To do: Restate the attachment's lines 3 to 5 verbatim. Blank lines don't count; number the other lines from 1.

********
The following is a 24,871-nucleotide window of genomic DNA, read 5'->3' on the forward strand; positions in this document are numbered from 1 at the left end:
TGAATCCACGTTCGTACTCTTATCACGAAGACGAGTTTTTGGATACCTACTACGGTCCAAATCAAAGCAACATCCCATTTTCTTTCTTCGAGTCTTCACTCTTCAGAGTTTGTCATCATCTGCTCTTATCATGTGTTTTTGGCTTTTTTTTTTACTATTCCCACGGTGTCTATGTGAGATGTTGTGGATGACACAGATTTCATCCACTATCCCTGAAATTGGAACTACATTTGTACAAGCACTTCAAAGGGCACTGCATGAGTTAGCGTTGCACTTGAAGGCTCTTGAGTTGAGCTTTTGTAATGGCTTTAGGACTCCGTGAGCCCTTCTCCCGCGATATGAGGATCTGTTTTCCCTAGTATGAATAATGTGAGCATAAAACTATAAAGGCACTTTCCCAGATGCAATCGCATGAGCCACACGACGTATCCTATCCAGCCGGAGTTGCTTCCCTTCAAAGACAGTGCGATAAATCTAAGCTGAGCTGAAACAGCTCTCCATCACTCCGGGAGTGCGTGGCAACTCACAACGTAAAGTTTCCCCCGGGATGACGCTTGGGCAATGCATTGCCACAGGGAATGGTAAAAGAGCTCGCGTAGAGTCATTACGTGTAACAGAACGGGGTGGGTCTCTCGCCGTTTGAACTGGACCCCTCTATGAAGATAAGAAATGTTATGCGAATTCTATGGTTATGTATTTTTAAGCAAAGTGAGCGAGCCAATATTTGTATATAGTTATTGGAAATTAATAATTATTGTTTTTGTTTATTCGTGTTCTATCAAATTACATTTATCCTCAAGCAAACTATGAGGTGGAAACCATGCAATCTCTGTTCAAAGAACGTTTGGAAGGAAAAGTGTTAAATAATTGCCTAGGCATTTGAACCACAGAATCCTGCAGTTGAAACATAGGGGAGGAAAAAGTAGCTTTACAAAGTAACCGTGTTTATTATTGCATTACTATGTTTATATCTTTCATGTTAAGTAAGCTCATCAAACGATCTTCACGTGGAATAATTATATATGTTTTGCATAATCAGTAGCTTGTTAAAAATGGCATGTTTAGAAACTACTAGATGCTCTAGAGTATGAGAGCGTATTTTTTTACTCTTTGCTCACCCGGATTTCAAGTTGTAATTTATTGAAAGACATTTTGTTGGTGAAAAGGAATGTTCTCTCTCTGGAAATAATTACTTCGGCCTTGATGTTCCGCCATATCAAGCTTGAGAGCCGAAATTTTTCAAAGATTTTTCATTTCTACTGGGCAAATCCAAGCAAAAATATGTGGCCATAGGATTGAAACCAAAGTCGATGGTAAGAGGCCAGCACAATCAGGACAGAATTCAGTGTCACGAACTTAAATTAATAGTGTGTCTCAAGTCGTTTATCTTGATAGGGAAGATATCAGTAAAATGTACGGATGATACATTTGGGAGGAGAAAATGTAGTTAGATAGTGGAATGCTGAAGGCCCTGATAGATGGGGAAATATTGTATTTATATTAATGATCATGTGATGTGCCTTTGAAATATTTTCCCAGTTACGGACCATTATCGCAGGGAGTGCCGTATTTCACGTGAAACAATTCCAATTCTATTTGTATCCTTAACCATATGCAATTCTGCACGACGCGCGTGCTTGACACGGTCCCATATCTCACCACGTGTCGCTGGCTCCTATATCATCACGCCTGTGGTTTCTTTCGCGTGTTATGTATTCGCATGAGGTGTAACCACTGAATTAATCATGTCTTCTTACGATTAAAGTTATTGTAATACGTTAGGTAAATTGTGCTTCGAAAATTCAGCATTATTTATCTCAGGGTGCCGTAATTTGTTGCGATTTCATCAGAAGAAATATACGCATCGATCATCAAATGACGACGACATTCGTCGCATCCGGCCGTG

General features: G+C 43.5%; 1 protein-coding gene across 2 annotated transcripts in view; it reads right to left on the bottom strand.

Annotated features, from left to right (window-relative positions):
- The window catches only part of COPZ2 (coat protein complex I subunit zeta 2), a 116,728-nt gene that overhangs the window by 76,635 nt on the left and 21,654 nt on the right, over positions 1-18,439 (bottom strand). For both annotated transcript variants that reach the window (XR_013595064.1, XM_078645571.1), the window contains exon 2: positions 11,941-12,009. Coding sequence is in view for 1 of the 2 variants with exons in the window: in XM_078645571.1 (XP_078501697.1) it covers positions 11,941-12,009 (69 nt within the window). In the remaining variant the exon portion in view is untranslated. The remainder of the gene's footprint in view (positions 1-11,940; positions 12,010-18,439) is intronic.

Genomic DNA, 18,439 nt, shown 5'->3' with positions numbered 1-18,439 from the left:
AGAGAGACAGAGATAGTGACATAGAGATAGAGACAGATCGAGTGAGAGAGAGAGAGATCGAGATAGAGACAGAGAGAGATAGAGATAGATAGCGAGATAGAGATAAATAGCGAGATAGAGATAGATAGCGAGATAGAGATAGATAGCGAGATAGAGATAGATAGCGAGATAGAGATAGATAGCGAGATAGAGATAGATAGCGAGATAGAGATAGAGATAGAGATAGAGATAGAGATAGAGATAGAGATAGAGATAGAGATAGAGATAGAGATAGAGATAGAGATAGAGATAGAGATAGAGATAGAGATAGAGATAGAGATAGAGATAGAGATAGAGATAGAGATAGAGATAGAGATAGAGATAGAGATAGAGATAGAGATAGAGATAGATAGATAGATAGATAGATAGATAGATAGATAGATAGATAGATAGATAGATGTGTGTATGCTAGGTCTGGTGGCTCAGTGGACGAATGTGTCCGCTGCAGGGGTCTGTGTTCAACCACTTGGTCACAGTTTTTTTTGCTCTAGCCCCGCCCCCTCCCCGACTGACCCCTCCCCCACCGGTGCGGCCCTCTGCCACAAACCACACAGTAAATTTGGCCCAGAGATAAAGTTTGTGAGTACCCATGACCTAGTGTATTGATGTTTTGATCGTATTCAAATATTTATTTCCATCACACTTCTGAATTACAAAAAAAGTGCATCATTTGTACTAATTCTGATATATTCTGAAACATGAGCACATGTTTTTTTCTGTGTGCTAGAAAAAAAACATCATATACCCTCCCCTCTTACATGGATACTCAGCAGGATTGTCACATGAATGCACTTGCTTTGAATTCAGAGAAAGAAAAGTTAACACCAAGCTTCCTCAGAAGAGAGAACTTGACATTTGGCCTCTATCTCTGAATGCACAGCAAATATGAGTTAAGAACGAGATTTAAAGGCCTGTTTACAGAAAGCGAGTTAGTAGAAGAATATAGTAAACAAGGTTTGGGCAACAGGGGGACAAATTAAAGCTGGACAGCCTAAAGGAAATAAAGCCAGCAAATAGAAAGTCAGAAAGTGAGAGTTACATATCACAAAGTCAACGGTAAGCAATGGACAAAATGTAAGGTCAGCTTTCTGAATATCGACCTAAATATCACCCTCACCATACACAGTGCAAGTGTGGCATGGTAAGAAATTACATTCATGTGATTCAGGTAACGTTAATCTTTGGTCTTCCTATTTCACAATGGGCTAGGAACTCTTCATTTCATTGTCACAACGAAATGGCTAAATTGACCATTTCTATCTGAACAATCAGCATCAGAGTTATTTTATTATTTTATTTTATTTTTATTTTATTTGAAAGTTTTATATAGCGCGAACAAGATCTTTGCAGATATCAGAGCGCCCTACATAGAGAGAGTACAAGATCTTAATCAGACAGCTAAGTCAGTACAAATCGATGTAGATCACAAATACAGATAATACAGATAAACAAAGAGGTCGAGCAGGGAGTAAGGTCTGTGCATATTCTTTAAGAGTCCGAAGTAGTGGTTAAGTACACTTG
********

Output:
General features: G+C 43.5%; 1 protein-coding gene across 2 annotated transcripts in view; it reads right to left on the bottom strand.

Annotated features, from left to right (window-relative positions):
- The window catches only part of COPZ2 (coat protein complex I subunit zeta 2), a 116,728-nt gene that overhangs the window by 76,635 nt on the left and 21,654 nt on the right, over positions 1-18,439 (bottom strand). For both annotated transcript variants that reach the window (XR_013595064.1, XM_078645571.1), the window contains exon 2: positions 11,941-12,009. Coding sequence is in view for 1 of the 2 variants with exons in the window: in XM_078645571.1 (XP_078501697.1) it covers positions 11,941-12,009 (69 nt within the window). In the remaining variant the exon portion in view is untranslated. The remainder of the gene's footprint in view (positions 1-11,940; positions 12,010-18,439) is intronic.